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EPA is urged to help clean up LA battery plant contamination

Toxic Recycler
Posted at 4:10 PM, Feb 18, 2023

Members of Congress asked the federal government to help clean up toxic lead contamination from a former battery recycling plant outside Los Angeles.

Sens. Dianne Feinstein and Alex Padilla joined Long Beach Rep. Robert Garcia in appealing Thursday to the Environmental Protection Agency for help with the former Exide Technologies plant cleanup, the Los Angeles Times reported.

The plant in Vernon is the source of the largest and most costly cleanup in California history. The letter by the three Democrats said EPA should designate the plant a Superfund site to get the necessary funds to cleanup lead from as many as 10,000 properties.

The letter cited a Los Angeles Times report that said research showed soil in the yards of 73 of 93 remediated homes had lead concentrations over the state health limit. In 22 of those homes, at least one sample exceeded the threshold fivefold.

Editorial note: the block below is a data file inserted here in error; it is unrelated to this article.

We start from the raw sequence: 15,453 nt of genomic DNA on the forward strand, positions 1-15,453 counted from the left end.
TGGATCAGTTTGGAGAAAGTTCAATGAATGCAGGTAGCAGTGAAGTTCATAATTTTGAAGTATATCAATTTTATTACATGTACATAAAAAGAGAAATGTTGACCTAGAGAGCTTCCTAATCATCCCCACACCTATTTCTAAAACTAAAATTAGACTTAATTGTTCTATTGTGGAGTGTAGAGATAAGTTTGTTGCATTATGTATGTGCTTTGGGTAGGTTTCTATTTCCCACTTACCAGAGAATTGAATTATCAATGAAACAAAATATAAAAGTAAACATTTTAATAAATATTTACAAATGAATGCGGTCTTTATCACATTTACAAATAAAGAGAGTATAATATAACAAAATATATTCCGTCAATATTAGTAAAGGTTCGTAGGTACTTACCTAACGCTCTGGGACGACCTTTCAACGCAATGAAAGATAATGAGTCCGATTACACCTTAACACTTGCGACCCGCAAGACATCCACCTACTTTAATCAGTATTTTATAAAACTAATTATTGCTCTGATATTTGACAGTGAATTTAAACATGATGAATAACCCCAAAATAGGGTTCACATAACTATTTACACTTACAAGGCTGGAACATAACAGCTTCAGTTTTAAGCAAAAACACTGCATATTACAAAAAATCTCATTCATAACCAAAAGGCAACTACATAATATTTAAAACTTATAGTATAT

The state is currently overseeing the $750-million remediation effort and has, so far, spent more than $336 million to remediate nearly 4,400 properties.

“It is clear that only the federal government has the capacity to resolve this crisis,” the lawmakers wrote to EPA Administrator Michael Regan. “We believe the severity of the crisis, the failure of past remediation efforts to create healthy communities, and the risk to public health requires assistance from the EPA and the resources available under the Superfund program.”

The plant operated near the Los Angeles River for nearly a century and was cited by local, state and federal officials for violating hazardous waste laws by emitting too much lead and arsenic around the plant and on highways where its trucks traveled. Exide Technologies acquired the plant in 2000 and ran it until 2015.

Exide, which has said it didn't contaminate surrounding neighborhoods, has not been held responsible because it filed for bankruptcy in 2020.

A spokesperson for Democratic Gov. Gavin Newsom said bankruptcy courts had “let Exide off the hook” and the state would welcome EPA assistance.

“We appreciate this support for the state’s request to designate the Exide facility and surrounding community as a Superfund site, which will result in even more funding to support cleanup,” spokesperson Anthony York said. “The state will continue to pursue all avenues to advance these efforts and protect public health.”